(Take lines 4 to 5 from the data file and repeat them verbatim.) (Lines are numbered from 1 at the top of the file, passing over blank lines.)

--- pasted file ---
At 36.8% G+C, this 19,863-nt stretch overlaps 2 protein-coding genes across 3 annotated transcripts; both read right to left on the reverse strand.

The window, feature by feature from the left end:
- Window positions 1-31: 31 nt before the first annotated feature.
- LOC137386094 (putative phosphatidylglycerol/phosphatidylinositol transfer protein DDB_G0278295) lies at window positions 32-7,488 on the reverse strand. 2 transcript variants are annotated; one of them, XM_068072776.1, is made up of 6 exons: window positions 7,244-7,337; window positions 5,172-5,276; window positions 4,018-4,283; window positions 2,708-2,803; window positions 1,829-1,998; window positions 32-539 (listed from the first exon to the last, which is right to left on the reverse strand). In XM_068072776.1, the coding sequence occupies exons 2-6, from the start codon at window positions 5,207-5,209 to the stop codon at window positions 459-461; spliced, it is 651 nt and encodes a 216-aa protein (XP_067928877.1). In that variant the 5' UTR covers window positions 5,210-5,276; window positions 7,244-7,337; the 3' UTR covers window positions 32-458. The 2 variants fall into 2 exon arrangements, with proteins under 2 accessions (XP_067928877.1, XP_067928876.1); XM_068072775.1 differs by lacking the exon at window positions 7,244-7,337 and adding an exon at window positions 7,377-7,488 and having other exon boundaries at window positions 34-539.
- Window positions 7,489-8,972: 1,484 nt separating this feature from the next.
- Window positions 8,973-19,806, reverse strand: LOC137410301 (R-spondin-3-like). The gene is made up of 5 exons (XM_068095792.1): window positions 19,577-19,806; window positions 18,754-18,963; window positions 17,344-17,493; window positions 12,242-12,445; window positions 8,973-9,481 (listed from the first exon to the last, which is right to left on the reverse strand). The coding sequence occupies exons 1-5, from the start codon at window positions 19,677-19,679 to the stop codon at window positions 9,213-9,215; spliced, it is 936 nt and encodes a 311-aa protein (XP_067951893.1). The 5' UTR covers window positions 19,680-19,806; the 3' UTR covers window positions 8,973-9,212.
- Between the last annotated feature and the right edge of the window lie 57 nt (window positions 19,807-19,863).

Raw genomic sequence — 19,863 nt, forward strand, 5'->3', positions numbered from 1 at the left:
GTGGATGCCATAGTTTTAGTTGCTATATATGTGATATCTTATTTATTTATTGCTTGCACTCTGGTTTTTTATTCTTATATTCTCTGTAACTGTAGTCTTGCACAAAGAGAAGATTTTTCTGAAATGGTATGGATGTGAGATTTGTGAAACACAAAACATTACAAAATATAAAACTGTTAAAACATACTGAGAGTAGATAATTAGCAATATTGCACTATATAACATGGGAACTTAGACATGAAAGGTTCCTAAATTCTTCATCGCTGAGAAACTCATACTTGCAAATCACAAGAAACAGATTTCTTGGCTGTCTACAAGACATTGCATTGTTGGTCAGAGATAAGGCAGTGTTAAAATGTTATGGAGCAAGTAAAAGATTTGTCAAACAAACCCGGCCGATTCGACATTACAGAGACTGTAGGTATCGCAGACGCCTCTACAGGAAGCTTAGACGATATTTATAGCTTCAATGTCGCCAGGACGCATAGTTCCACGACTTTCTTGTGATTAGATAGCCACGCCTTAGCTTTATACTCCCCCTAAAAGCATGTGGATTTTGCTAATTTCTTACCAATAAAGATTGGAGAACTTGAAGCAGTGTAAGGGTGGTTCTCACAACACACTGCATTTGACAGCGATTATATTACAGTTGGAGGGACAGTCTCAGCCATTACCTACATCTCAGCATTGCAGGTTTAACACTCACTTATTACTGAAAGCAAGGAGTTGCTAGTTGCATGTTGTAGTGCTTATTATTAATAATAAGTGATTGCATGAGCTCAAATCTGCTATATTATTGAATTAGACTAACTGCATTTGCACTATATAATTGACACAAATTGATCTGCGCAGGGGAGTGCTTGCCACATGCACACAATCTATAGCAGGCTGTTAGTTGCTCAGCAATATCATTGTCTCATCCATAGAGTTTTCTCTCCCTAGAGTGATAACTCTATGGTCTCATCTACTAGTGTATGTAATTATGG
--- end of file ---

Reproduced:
- LOC137386094 (putative phosphatidylglycerol/phosphatidylinositol transfer protein DDB_G0278295) lies at window positions 32-7,488 on the reverse strand. 2 transcript variants are annotated; one of them, XM_068072776.1, is made up of 6 exons: window positions 7,244-7,337; window positions 5,172-5,276; window positions 4,018-4,283; window positions 2,708-2,803; window positions 1,829-1,998; window positions 32-539 (listed from the first exon to the last, which is right to left on the reverse strand). In XM_068072776.1, the coding sequence occupies exons 2-6, from the start codon at window positions 5,207-5,209 to the stop codon at window positions 459-461; spliced, it is 651 nt and encodes a 216-aa protein (XP_067928877.1). In that variant the 5' UTR covers window positions 5,210-5,276; window positions 7,244-7,337; the 3' UTR covers window positions 32-458. The 2 variants fall into 2 exon arrangements, with proteins under 2 accessions (XP_067928877.1, XP_067928876.1); XM_068072775.1 differs by lacking the exon at window positions 7,244-7,337 and adding an exon at window positions 7,377-7,488 and having other exon boundaries at window positions 34-539.
- Window positions 7,489-8,972: 1,484 nt separating this feature from the next.